If you are a foreign national and you and your petitioning U.S. spouse were married for less than two years at the time of your approval for marriage-based U.S. residency, you will be given what's called "conditional residence" at first, instead of "permanent residence." This means that your status will expire in two years—in fact, you will see a two-year expiration date right there on your green card.
The purpose of this two years of conditional residence is to let U.S. Citizenship and Immigration Services (USCIS) take a second look at whether your marriage to the U.S. citizen or lawful permanent resident is indeed real (bona fide) before it allows you to stay in the U.S. permanently.
It's important to get the timing right when applying to turn your conditional residence into permanent residence. If you do not follow the correct procedures to do so (described below), you risk losing your permanent resident status and could face deportation (removal) from the United States. We'll discuss how to successfully apply in this article.
During your two years of conditional residency, you will have all the day-to-day rights of a permanent resident. That means being able to work, travel in and out of the U.S., and even count your time toward the three or five years of residence you will need to accumulate before applying for U.S. citizenship (naturalization).
But if USCIS discovers that your marriage was not real or "bona fide" in the first place, it can place you in removal (deportation) proceedings and take away your green card and your immigration status.
And again, near the end of the two-year period, you will need to ask USCIS for your residence to be made permanent.
If you have only recently been approved for U.S. residency and are not sure whether you are a conditional resident or when your residency will expire, take another look at the stamp in your passport, if you were given one upon U.S. entry or approval. The notation "CR-1" indicates that you received conditional residence. The date below the CR-1 should show when your two years of conditional residency will end.
If the stamp doesn't make it clear, wait until your actual green card arrives. A two-year expiration date means you're a conditional resident. A ten-year expiration date means you're a permanent resident, but simply need to submit an application to get your card replaced every ten years.
To convert conditional status to permanent status, you will need to submit a Petition to Remove Conditions on Residence (USCIS Form I-751), complete with documents and fees, to a USCIS facility (a "lockbox," which will forward it to a "Service Center"). You'll do this within the 90 days before the date your conditional residence status expires.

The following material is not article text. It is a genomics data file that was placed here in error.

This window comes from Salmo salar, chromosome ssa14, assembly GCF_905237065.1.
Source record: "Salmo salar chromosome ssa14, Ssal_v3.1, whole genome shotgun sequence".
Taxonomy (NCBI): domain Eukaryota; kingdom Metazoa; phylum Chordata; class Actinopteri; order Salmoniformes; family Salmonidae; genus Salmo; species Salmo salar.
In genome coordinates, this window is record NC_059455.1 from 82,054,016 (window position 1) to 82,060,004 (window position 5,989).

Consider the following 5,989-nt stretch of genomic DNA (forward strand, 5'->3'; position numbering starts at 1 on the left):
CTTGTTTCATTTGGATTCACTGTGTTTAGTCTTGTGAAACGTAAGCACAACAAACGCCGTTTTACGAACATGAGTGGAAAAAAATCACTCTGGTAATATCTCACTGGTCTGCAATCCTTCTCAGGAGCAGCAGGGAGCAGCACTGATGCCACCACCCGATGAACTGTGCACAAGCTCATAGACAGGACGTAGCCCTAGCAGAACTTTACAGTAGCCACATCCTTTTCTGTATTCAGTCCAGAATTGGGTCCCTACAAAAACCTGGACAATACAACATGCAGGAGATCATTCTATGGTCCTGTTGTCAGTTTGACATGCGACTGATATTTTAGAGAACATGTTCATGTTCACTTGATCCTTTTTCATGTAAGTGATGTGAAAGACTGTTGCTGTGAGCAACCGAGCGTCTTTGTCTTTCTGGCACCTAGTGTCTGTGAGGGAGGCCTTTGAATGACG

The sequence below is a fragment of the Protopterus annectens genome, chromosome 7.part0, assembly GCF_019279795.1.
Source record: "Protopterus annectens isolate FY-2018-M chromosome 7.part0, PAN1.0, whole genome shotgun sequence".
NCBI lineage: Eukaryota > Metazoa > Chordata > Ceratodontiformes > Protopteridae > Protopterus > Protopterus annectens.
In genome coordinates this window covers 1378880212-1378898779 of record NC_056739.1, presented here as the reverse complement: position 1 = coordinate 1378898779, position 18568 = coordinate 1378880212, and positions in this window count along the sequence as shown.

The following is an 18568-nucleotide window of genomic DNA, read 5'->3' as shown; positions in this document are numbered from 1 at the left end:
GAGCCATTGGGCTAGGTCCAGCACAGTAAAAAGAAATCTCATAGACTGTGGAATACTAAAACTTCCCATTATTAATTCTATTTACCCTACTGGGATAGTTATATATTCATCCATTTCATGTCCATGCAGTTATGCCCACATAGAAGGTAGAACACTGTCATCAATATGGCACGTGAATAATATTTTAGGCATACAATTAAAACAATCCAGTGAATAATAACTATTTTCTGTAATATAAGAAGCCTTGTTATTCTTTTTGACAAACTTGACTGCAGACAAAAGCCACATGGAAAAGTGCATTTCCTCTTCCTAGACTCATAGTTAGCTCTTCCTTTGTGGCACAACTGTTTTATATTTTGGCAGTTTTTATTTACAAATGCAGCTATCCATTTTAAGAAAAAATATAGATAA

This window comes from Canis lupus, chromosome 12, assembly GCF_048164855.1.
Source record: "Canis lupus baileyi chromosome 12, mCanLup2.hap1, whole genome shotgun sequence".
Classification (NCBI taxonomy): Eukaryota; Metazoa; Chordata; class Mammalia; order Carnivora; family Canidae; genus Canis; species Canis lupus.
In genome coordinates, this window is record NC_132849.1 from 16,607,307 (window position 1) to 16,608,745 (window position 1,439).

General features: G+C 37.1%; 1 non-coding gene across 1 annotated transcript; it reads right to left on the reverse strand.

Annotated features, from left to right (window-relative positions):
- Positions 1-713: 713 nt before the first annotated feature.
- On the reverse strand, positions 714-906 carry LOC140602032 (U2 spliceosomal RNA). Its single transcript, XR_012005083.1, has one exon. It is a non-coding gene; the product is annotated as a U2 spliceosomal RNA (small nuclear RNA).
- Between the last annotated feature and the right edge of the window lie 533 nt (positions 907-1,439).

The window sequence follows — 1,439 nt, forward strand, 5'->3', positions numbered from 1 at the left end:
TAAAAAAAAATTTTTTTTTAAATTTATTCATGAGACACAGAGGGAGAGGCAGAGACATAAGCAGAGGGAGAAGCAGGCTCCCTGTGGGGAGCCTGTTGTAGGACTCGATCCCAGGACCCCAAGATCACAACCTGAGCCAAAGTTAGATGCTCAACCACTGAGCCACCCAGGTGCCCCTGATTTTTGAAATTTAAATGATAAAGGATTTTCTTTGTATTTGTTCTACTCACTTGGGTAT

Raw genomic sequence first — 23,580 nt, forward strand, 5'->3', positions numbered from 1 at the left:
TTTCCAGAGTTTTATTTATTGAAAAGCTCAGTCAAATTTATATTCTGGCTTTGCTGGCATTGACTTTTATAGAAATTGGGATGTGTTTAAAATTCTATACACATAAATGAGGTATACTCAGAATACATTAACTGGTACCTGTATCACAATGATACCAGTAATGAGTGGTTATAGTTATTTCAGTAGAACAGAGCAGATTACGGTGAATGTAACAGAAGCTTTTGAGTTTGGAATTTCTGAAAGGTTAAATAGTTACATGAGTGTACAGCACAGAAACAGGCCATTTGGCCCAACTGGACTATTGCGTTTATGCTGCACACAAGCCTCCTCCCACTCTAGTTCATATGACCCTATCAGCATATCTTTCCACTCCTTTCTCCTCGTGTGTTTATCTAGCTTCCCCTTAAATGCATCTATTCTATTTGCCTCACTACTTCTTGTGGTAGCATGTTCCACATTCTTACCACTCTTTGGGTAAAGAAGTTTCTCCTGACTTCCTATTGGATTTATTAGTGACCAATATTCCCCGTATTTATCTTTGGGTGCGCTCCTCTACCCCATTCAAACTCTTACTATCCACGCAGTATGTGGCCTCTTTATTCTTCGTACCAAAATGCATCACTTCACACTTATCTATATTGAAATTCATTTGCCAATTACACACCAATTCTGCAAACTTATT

When it's time for you to fill this out, see Line-by-Line Instructions for USCIS Form I-751, Petition to Remove the Conditions of Residence. Below, you'll find a checklist for preparing this petition.
If you send the I-751 petition to USCIS too soon, that is, earlier than 90 days before your conditional residence expires, you will get it right back. But if you fail to file the petition by the expiration date, your card and your conditional residence status could both expire and you could be deported. (See I Had Conditional Residence, But Turned in Form I-751 Late: Am I Illegal? for more on this.)
So you see, you have a three-month window in which to complete and file your application. Keep track of the deadline. USCIS might not tell you when the petition is due.
As discussed next, however, some exceptions and waiver possibilities exist to this filing deadline.
If you miss the deadline by a short time, don't just give up. If you are late by only a few weeks, send the application to USCIS with a cover letter, explaining the delay. The regulations allow you to file late for "good cause." Good cause might mean a family or medical crisis, a move, or changes at your job—whatever the issue, back up your explanations with documentary proof.
If it's been longer, see a lawyer right away. You've probably got about three to six months before USCIS puts you into removal proceedings, at which point continuing with your application for permanent residence becomes much harder.
For more information, see Submitting Late Form I-751, Petition to Remove Conditions on Residence.
If you are no longer married when it's time to apply to remove the condition on your green card, you can still apply. USCIS will remove the condition if you ask for a waiver of the requirement that you and your spouse apply and be interviewed together. You ask for the waiver on Form I-751. You will still need to prove that the marriage bona fide, was not a sham or fake.
The most important information you need to submit to USCIS is evidence of your bona fide marital relationship. Remember the types of documents you had to provide for your adjustment of status or consular interview? These might include copies of rent receipts, joint bank or credit card statements, and your children's birth certificates.
Include only documents covering the last two years (USCIS does not want to see items that you have already submitted in the past).
For more information, see Submitting Documentary Evidence of Good-Faith Marriage With Form I-751.
For personalized assistance with applying for lawful permanent residence based on marriage to a U.S. citizen or green card holder, consult an experienced attorney.